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Now that it’s been revealed that Lois Lerner targeted sitting US Sen. Chuck Grassley with an audit, the debate over whether to prosecute Ms. Lerner should be over. I say should be because we don’t have a real attorney general or a real Justice Department. If we did, we’d already have an indictment in hand and a trial date would’ve been set.

The emails appear to show Lerner mistakenly received an invitation intended for Sen. Charles Grassley, R-Iowa, in 2012.

The event organizer, whose name is not disclosed, apparently offered to pay for Grassley’s wife to attend the event, which caught Lerner’s attention. The December 2012 emails show that in response, Lerner suggested to an IRS colleague that the case be referred for an audit.

“Looked like they were inappropriately offering to pay for his wife. Perhaps we should refer to Exam?” she wrote.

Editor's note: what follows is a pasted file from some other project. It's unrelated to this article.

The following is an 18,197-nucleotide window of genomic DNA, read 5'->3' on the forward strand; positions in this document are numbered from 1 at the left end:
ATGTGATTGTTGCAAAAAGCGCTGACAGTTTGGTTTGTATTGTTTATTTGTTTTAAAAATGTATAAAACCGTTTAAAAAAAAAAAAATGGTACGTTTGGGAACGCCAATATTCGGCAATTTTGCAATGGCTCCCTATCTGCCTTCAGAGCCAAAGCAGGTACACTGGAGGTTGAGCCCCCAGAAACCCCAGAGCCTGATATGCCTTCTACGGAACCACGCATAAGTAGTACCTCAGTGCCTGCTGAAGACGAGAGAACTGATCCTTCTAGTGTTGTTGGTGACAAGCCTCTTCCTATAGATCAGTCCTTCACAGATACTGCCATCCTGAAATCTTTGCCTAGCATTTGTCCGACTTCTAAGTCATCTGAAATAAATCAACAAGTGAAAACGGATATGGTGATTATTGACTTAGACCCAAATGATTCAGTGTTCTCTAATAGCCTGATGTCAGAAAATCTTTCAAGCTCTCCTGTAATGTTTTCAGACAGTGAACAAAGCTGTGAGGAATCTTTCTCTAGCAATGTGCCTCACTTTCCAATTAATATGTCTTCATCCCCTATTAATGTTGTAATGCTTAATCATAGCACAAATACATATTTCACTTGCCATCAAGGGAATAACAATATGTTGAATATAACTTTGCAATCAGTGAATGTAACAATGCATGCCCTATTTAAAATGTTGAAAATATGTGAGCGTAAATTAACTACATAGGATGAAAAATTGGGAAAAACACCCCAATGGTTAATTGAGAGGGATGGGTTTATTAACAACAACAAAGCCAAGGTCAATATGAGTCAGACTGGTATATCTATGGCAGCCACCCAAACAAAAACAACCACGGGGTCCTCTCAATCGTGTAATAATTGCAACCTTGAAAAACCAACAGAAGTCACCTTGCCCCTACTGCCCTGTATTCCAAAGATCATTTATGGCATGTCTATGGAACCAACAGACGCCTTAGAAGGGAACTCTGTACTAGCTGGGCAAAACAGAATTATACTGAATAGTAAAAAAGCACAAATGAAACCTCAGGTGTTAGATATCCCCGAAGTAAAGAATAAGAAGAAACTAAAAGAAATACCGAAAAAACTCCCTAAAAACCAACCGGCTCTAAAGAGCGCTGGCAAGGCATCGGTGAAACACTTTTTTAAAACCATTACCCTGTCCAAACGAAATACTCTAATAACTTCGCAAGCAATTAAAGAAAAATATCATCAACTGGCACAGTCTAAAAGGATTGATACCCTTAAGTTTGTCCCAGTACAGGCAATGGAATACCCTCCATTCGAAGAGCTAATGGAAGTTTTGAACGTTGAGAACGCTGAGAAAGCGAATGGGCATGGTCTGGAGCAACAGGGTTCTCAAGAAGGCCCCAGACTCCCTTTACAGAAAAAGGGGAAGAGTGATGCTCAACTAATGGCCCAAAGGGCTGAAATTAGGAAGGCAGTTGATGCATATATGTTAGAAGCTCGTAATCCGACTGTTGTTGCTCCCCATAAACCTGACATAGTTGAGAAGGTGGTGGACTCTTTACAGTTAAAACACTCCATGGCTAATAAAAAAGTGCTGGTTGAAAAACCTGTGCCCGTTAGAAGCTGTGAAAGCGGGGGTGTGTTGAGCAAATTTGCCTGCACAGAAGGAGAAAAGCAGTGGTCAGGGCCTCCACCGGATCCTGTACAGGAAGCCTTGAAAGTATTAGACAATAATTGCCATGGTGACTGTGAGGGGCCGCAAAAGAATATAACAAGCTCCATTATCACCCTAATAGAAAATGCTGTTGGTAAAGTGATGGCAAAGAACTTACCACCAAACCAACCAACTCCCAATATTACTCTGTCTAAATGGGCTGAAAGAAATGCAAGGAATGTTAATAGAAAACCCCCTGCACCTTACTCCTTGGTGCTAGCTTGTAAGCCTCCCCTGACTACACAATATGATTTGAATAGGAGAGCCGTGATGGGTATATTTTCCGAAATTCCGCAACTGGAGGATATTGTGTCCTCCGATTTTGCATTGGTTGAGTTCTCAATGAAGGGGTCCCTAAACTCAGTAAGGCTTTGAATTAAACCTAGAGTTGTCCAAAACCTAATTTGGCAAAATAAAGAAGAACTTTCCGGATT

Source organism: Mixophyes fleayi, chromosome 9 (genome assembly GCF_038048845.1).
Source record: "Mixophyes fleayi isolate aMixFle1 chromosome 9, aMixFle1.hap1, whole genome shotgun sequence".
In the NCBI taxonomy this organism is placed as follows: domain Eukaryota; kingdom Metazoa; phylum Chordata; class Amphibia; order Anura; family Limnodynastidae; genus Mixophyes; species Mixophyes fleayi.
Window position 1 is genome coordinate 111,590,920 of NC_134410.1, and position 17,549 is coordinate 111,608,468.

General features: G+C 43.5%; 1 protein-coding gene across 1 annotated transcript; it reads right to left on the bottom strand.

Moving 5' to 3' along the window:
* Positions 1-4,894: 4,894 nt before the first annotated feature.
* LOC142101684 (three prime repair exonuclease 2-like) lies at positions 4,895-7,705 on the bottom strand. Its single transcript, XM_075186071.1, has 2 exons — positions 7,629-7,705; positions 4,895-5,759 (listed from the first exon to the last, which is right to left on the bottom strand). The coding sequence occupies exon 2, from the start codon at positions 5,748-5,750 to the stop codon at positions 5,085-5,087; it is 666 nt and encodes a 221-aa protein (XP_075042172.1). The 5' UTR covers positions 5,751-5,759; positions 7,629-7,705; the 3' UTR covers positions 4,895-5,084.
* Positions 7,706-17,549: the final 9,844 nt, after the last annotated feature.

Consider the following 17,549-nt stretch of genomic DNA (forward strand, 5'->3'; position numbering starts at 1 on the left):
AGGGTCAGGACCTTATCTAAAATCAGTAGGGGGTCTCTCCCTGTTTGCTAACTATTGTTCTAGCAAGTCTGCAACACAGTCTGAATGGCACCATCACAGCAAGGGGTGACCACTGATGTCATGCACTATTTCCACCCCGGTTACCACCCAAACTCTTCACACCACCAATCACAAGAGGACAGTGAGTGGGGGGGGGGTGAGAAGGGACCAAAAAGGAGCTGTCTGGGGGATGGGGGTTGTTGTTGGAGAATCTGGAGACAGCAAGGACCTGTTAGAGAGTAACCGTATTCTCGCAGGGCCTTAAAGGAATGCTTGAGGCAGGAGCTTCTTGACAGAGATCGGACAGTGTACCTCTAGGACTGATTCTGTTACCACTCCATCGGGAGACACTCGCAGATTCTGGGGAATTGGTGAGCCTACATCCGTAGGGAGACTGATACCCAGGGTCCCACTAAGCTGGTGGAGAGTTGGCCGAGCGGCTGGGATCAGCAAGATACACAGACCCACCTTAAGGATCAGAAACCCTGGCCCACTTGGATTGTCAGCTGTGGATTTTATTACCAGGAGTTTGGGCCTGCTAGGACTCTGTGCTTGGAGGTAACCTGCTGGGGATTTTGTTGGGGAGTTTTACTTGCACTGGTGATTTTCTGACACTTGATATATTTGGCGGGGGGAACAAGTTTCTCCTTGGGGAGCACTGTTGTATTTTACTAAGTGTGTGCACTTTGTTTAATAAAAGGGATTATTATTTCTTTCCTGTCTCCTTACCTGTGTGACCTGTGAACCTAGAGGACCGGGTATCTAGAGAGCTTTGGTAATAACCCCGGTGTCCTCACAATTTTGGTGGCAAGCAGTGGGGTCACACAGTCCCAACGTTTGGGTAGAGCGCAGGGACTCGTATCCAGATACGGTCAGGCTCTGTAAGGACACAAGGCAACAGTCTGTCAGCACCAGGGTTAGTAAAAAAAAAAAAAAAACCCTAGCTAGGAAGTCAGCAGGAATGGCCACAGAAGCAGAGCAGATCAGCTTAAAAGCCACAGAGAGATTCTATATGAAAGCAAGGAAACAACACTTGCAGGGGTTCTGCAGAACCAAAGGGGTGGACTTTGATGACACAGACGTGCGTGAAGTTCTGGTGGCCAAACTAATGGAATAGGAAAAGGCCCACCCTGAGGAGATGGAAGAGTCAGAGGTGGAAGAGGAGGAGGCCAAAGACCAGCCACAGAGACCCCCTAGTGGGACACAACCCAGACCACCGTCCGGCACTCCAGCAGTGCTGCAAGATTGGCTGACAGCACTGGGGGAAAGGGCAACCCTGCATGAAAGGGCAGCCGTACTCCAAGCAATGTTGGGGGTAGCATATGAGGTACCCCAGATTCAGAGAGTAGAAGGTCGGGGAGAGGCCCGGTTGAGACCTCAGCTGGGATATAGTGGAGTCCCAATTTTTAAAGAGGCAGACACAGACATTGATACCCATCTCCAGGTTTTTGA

Her colleague, though, pushed back on the idea, saying an offer to pay for his wife is “not prohibited on its face.” There is no indication from the emails that Lerner pursued the issue any further.

What’s disturbing is the fact that Lerner is a lawyer within the IRS. Apparently, she didn’t know that this offer didn’t violate the law. Last night on Greta, she said that Lerner should know better. Then she said that everything is fine if the Grassleys report the payment on their income tax filings. Then Greta threw in a final caveat of import: At the time she wanted Grassley audited, it wasn’t clear if Sen. Grassley would accept the speaking engagement.

It’s stunning that Ms. Lerner targeted a sitting US senator. This clearly proves that, at least in her mind, the IRS should be weaponized against conservatives. This also proves that President Obama’s statement that there “isn’t even a smidgen of corruption” within the IRS is pure BS.

Lois Lerner is exceptionally corrupt. Ditto with John Koskinen and Steven Miller.